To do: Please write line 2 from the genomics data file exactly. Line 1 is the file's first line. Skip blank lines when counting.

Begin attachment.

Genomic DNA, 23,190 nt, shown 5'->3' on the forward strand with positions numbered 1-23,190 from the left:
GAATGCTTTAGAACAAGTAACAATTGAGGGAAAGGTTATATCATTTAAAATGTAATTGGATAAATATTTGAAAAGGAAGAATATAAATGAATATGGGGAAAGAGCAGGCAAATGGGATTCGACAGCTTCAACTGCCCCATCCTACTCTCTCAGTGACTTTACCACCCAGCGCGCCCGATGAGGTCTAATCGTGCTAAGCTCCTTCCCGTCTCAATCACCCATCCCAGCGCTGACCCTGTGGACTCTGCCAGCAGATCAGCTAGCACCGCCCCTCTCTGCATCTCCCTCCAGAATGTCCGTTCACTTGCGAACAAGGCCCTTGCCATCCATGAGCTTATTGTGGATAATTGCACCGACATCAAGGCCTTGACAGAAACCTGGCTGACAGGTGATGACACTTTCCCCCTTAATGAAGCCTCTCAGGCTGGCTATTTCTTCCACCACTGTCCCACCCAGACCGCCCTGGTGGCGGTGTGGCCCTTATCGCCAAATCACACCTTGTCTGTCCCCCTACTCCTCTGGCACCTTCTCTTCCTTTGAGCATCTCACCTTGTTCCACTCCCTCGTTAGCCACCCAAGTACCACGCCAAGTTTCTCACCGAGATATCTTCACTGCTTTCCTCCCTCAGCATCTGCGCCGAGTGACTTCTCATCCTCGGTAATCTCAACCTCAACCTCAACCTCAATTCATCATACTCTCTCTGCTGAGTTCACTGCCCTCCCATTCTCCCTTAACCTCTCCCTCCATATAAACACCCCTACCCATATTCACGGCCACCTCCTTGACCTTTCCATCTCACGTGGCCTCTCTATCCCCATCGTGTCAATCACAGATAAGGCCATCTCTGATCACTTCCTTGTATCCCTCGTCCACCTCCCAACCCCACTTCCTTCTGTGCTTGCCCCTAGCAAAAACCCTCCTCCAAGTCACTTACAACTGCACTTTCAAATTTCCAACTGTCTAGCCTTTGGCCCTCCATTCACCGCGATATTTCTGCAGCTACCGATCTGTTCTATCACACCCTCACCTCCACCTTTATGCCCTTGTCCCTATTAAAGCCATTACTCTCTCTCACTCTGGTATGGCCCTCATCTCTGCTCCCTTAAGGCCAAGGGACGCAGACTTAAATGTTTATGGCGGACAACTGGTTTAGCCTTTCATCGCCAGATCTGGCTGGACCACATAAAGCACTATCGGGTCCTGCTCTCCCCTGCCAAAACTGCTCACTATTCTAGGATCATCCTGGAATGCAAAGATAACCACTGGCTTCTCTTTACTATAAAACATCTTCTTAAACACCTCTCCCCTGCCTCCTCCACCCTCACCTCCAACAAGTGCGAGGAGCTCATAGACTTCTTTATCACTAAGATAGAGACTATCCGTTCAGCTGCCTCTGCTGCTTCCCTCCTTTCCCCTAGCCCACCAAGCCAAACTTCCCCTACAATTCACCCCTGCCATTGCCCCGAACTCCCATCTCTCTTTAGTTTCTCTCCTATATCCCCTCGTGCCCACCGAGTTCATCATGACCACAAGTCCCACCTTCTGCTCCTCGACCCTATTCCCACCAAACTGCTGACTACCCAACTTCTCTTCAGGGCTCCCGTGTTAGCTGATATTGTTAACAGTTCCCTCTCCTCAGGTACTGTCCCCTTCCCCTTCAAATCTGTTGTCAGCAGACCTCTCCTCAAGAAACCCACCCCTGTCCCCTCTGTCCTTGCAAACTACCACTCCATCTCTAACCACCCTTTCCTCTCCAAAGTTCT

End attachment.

GAATGCTTTAGAACAAGTAACAATTGAGGGAAAGGTTATATCATTTAAAATGTAATTGGATAAATATTTGAAAAGGAAGAATATAAATGAATATGGGGAAAGAGCAGGCAAATGGGATTCGACAGCTTCAACTGCCCCATCCTACTCTCTCAGTGACTTTACCACCCAGCGCGCCCGATGAGGTCTAATCGTGCTAAGCTCCTTCCCGTCTCAATCACCCATCCCAGCGCTGACCCTGTGGACTCTGCCAGCAGATCAGCTAGCACCGCCCCTCTCTGCATCTCCCTCCAGAATGTCCGTTCACTTGCGAACAAGGCCCTTGCCATCCATGAGCTTATTGTGGATAATTGCACCGACATCAAGGCCTTGACAGAAACCTGGCTGACAGGTGATGACACTTTCCCCCTTAATGAAGCCTCTCAGGCTGGCTATTTCTTCCACCACTGTCCCACCCAGACCGCCCTGGTGGCGGTGTGGCCCTTATCGCCAAATCACACCTTGTCTGTCCCCCTACTCCTCTGGCACCTTCTCTTCCTTTGAGCATCTCACCTTGTTCCACTCCCTCGTTAGCCACCCAAGTACCACGCCAAGTTTCTCACCGAGATATCTTCACTGCTTTCCTCCCTCAGCATCTGCGCCGAGTGACTTCTCATCCTCGGTAATCTCAACCTCAACCTCAACCTCAATTCATCATACTCTCTCTGCTGAGTTCACTGCCCTCCCATTCTCCCTTAACCTCTCCCTCCATATAAACACCCCTACCCATATTCACGGCCACCTCCTTGACCTTTCCATCTCACGTGGCCTCTCTATCCCCATCGTGTCAATCACAGATAAGGCCATCTCTGATCACTTCCTTGTATCCCTCGTCCACCTCCCAACCCCACTTCCTTCTGTGCTTGCCCCTAGCAAAAACCCTCCTCCAAGTCACTTACAACTGCACTTTCAAATTTCCAACTGTCTAGCCTTTGGCCCTCCATTCACCGCGATATTTCTGCAGCTACCGATCTGTTCTATCACACCCTCACCTCCACCTTTATGCCCTTGTCCCTATTAAAGCCATTACTCTCTCTCACTCTGGTATGGCCCTCATCTCTGCTCCCTTAAGGCCAAGGGACGCAGACTTAAATGTTTATGGCGGACAACTGGTTTAGCCTTTCATCGCCAGATCTGGCTGGACCACATAAAGCACTATCGGGTCCTGCTCTCCCCTGCCAAAACTGCTCACTATTCTAGGATCATCCTGGAATGCAAAGATAACCACTGGCTTCTCTTTACTATAAAACATCTTCTTAAACACCTCTCCCCTGCCTCCTCCACCCTCACCTCCAACAAGTGCGAGGAGCTCATAGACTTCTTTATCACTAAGATAGAGACTATCCGTTCAGCTGCCTCTGCTGCTTCCCTCCTTTCCCCTAGCCCACCAAGCCAAACTTCCCCTACAATTCACCCCTGCCATTGCCCCGAACTCCCATCTCTCTTTAGTTTCTCTCCTATATCCCCTCGTGCCCACCGAGTTCATCATGACCACAAGTCCCACCTTCTGCTCCTCGACCCTATTCCCACCAAACTGCTGACTACCCAACTTCTCTTCAGGGCTCCCGTGTTAGCTGATATTGTTAACAGTTCCCTCTCCTCAGGTACTGTCCCCTTCCCCTTCAAATCTGTTGTCAGCAGACCTCTCCTCAAGAAACCCACCCCTGTCCCCTCTGTCCTTGCAAACTACCACTCCATCTCTAACCACCCTTTCCTCTCCAAAGTTCT